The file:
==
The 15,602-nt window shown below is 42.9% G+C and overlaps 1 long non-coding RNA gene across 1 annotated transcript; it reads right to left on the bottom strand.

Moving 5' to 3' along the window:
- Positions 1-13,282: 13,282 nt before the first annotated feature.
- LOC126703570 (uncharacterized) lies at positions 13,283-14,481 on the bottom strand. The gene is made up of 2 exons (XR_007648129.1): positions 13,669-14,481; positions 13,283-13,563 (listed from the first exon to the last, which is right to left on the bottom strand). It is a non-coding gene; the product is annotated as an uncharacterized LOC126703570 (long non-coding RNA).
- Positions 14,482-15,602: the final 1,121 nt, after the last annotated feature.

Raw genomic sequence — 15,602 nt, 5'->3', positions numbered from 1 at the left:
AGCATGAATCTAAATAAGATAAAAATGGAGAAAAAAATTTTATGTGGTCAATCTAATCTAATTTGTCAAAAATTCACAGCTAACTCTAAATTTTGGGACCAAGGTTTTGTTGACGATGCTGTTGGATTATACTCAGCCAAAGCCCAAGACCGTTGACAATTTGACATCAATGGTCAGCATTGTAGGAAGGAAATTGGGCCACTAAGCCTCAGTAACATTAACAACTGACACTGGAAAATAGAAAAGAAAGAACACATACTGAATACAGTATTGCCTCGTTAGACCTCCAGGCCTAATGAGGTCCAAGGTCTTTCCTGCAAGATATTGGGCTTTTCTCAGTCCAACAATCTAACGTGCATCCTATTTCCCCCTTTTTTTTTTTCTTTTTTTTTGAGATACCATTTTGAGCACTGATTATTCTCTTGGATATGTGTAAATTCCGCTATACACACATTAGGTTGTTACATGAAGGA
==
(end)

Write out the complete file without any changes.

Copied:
The 15,602-nt window shown below is 42.9% G+C and overlaps 1 long non-coding RNA gene across 1 annotated transcript; it reads right to left on the bottom strand.

Moving 5' to 3' along the window:
- Positions 1-13,282: 13,282 nt before the first annotated feature.
- LOC126703570 (uncharacterized) lies at positions 13,283-14,481 on the bottom strand. The gene is made up of 2 exons (XR_007648129.1): positions 13,669-14,481; positions 13,283-13,563 (listed from the first exon to the last, which is right to left on the bottom strand). It is a non-coding gene; the product is annotated as an uncharacterized LOC126703570 (long non-coding RNA).
- Positions 14,482-15,602: the final 1,121 nt, after the last annotated feature.

Raw genomic sequence — 15,602 nt, 5'->3', positions numbered from 1 at the left:
AGCATGAATCTAAATAAGATAAAAATGGAGAAAAAAATTTTATGTGGTCAATCTAATCTAATTTGTCAAAAATTCACAGCTAACTCTAAATTTTGGGACCAAGGTTTTGTTGACGATGCTGTTGGATTATACTCAGCCAAAGCCCAAGACCGTTGACAATTTGACATCAATGGTCAGCATTGTAGGAAGGAAATTGGGCCACTAAGCCTCAGTAACATTAACAACTGACACTGGAAAATAGAAAAGAAAGAACACATACTGAATACAGTATTGCCTCGTTAGACCTCCAGGCCTAATGAGGTCCAAGGTCTTTCCTGCAAGATATTGGGCTTTTCTCAGTCCAACAATCTAACGTGCATCCTATTTCCCCCTTTTTTTTTTTCTTTTTTTTTGAGATACCATTTTGAGCACTGATTATTCTCTTGGATATGTGTAAATTCCGCTATACACACATTAGGTTGTTACATGAAGGA